Certosa del Galluzzo
The Monastery


The Certosa raises on the summit of a hill to the south of Florence. In the past it was one of the most powerful monasteries in Europe and exhibited, until Napoleon's spoliation, 500 works of art. The building was erected by Niccolò Acciaioli, a powerful Florentine citizen who commissioned it in 1341 with the aim of creating both a religious centre and a structure to educate the young ones. The monastery faces Palazzo Acciaioli, a building with battlements where the youth of Florence was instructed in human sciences. In the past, the Certosa was famous for its lavish library.

One of the most important sites of the monastery is the church of S. Lorenzo, characterised by a typically Mannerist architecture and richly decorated with frescoes, paintings, a sumptuous marble altar of the 16th century and an ancient crypt with many tombs, mainly of the Acciaioli family. The church opens on to a large Renaissance cloister, decorated with a large well and by terracottas by Andrea and Giovanni della Robbia (15th and 16th centuries). The cells of the monks, some of which are open to the public, Downlook this cloister. Each cell consists in a bedroom and a room for praying, that are furnished with very essential furniture pieces, besides having a small secluded garden. This cloister gives access to the so-called “Chiostro dei Conversi”, a small structure formed by two superimposed loggias that lead into the refectory.

The large cloister originally preserved the five lunettes painted by Pontormo between 1522 and 1525, representing episodes from Christ's Passion.
The lunettes were removed because they were badly damaged and are now exhibited together with a rich art collection of works from the 14th to the 18th century in the picture gallery of the monastery.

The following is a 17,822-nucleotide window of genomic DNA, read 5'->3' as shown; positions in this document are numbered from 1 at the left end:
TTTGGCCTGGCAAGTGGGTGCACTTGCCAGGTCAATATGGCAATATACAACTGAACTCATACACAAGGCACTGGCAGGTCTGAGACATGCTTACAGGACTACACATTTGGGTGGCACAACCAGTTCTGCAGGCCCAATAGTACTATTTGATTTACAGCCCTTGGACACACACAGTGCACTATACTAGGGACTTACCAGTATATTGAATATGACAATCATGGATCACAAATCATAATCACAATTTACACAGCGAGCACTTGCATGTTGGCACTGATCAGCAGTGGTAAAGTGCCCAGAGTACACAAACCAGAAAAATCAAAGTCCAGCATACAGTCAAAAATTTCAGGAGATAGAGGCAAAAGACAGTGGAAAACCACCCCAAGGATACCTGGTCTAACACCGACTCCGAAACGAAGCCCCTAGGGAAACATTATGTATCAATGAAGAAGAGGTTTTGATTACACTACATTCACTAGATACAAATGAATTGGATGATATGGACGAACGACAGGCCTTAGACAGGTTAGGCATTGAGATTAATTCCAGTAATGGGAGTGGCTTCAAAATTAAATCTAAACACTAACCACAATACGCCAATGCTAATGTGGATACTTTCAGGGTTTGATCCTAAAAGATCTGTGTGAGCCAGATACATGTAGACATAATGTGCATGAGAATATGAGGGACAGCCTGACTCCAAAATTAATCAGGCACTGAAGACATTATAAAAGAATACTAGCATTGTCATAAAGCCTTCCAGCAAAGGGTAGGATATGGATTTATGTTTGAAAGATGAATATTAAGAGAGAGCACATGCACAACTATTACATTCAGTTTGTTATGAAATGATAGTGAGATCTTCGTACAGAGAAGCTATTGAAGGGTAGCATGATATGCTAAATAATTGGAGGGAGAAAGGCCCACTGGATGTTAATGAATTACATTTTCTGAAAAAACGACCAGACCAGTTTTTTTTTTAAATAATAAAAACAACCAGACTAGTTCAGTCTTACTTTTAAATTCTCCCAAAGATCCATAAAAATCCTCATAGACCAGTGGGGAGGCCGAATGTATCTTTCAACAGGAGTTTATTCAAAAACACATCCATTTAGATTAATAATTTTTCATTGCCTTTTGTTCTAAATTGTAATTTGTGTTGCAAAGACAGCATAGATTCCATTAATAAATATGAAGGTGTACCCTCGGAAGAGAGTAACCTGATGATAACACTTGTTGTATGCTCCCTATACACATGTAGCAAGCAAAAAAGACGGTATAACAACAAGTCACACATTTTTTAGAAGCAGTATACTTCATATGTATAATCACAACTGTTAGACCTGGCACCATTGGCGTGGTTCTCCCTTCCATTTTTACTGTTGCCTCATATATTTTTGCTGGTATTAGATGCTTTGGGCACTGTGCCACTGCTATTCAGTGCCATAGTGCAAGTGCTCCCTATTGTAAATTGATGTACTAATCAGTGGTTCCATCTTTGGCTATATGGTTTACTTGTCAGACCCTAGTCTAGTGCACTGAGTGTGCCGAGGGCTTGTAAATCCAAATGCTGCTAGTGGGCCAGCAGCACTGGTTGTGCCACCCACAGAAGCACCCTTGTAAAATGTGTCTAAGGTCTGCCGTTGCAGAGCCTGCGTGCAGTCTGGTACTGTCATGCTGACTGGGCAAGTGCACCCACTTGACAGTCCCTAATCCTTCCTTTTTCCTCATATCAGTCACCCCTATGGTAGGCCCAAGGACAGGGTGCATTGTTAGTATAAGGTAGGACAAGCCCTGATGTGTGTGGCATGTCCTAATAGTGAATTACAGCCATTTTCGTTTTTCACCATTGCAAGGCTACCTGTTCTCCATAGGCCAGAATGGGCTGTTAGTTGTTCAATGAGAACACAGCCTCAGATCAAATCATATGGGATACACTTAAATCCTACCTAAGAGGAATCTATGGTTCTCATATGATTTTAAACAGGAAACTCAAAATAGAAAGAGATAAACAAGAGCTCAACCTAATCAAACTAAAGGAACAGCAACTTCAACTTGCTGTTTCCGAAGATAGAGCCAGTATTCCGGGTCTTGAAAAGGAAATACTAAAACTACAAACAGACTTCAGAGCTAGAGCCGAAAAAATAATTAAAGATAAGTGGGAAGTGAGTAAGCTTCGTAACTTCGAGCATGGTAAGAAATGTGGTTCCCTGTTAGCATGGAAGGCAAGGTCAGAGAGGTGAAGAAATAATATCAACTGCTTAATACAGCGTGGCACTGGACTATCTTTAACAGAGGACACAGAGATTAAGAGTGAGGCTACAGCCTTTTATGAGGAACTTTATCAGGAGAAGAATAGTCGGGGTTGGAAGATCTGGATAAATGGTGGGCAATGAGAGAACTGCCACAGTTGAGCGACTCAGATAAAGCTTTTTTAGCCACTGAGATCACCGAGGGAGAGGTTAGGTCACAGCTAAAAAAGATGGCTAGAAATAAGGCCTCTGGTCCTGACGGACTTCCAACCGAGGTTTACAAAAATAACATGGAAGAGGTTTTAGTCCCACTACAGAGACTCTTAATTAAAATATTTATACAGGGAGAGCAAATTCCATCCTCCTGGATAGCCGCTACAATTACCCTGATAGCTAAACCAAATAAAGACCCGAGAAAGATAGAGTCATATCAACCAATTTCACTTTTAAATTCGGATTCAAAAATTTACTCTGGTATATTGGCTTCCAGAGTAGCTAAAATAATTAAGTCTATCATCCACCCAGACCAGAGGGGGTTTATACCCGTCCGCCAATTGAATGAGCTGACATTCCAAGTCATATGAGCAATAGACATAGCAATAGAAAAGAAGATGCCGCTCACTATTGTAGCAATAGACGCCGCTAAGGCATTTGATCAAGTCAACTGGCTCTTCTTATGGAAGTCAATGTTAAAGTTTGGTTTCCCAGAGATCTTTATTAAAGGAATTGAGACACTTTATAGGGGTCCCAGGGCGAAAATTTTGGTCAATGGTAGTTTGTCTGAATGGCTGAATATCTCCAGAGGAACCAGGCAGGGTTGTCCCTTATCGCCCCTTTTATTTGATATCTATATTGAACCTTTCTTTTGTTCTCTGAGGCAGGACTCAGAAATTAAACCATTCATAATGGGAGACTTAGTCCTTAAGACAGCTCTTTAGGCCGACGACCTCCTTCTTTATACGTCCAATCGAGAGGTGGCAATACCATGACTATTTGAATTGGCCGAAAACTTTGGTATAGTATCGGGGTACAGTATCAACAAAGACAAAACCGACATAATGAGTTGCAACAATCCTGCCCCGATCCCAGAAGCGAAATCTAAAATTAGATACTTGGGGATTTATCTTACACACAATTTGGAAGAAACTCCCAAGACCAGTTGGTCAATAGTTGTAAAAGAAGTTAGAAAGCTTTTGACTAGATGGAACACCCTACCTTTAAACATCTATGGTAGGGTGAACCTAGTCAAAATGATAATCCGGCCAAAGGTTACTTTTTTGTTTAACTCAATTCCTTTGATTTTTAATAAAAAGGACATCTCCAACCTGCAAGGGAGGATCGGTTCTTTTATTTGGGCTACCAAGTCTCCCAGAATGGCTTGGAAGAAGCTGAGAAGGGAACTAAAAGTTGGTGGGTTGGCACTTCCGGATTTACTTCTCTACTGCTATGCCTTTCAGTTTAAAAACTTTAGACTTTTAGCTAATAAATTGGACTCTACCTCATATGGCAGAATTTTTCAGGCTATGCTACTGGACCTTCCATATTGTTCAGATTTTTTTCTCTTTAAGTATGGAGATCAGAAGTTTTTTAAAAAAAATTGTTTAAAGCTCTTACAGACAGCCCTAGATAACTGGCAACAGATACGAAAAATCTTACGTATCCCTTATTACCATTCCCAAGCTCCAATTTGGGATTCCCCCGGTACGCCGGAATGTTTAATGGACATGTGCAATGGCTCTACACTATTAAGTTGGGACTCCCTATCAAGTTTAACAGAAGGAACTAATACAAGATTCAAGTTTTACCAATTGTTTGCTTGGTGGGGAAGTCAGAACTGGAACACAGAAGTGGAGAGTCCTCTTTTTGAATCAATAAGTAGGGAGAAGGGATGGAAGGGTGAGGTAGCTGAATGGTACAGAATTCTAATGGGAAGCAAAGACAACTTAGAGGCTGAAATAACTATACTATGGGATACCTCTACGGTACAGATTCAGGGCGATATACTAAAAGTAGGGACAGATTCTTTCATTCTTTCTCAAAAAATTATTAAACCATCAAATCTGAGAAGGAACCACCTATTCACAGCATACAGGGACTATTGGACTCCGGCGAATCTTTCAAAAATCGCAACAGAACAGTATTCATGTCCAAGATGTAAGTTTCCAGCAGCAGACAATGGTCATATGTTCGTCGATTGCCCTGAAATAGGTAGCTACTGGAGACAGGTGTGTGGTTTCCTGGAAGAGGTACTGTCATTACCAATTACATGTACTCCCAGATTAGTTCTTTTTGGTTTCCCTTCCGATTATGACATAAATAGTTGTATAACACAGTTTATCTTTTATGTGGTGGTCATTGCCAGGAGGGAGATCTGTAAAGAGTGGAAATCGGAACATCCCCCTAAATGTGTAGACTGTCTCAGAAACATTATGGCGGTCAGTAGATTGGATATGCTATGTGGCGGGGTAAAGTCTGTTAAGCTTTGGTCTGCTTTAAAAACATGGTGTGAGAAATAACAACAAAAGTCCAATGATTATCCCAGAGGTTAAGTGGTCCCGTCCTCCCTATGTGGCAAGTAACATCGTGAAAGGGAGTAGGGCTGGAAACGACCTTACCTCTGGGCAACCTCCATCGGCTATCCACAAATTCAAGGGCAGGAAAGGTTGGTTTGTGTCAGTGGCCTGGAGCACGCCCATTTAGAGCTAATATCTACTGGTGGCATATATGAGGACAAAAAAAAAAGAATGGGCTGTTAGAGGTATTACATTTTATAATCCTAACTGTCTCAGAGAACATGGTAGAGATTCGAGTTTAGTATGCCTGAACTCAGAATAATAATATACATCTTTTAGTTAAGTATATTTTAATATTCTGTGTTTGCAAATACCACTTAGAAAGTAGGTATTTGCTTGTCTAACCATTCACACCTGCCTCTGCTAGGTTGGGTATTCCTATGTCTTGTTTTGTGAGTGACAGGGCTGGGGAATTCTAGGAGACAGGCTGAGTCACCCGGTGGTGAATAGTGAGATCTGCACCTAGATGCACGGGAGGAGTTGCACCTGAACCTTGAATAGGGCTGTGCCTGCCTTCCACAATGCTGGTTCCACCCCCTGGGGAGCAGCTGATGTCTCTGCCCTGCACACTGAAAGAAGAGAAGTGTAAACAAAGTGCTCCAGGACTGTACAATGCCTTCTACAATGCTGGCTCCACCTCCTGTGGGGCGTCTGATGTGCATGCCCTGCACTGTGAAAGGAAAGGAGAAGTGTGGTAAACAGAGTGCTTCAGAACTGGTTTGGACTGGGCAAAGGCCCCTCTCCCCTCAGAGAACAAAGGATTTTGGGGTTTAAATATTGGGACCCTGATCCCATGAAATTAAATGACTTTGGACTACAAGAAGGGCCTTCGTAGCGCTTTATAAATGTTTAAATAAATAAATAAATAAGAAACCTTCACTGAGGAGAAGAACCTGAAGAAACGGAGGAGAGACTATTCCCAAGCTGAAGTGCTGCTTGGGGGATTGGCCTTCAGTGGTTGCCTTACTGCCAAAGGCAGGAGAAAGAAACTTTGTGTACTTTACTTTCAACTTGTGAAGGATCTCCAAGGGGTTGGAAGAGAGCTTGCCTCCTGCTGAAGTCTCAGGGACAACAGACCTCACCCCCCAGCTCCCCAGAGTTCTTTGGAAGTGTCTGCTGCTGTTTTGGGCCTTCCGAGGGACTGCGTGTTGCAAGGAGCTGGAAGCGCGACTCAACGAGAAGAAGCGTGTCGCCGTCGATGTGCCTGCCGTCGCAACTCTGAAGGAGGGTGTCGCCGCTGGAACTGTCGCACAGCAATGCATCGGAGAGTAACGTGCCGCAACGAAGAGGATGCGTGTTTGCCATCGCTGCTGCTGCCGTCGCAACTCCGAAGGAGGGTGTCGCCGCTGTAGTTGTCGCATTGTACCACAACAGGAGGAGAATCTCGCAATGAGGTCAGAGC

The stairs to the monastery
The entry court with the small chapel for women
To the right the entry to the lower level distillery
Cloister dei Conversi
Monks burial ground in the large cloister
The large cloister
All around the large cloister
glazed terracotta reliefs by Giovanni della Robbia
All around the large cloister
glazed terracotta reliefs by Giovanni della Robbia
Colloquium cloister
Colloquium - Stained glass
with scenes from the life of St. Benedict
Colloquium - Stained glass
with scenes from the life of St. Benedict
Detached frescoes of Pontormo
The small museum

Way to Calvary


Each Certosan monk led a life of quiet contemplation and
solitary prayer. Speech was forbidden, except once a week, and
otherwise the monk lived in isolation in a sort of little house
of his own, set around the great cloister, with its own bedroom,
study, and garden.

The Church of San Lorenzo inside the monastery
These choir stalls, which go around three sides of the monks'
church in the Certosa del Galluzzo, date from 1570 - 1590.

Inside chapel of the crypt is the tomb of Angelo Acciajuolo,
Bishop of Ostia, 1550. He was to be the next pope,
came for a visit and died overnight.

Hidden Italy * Bettina Röhrig * Logebachstr. 5 * D-53639 Königswinter * Germany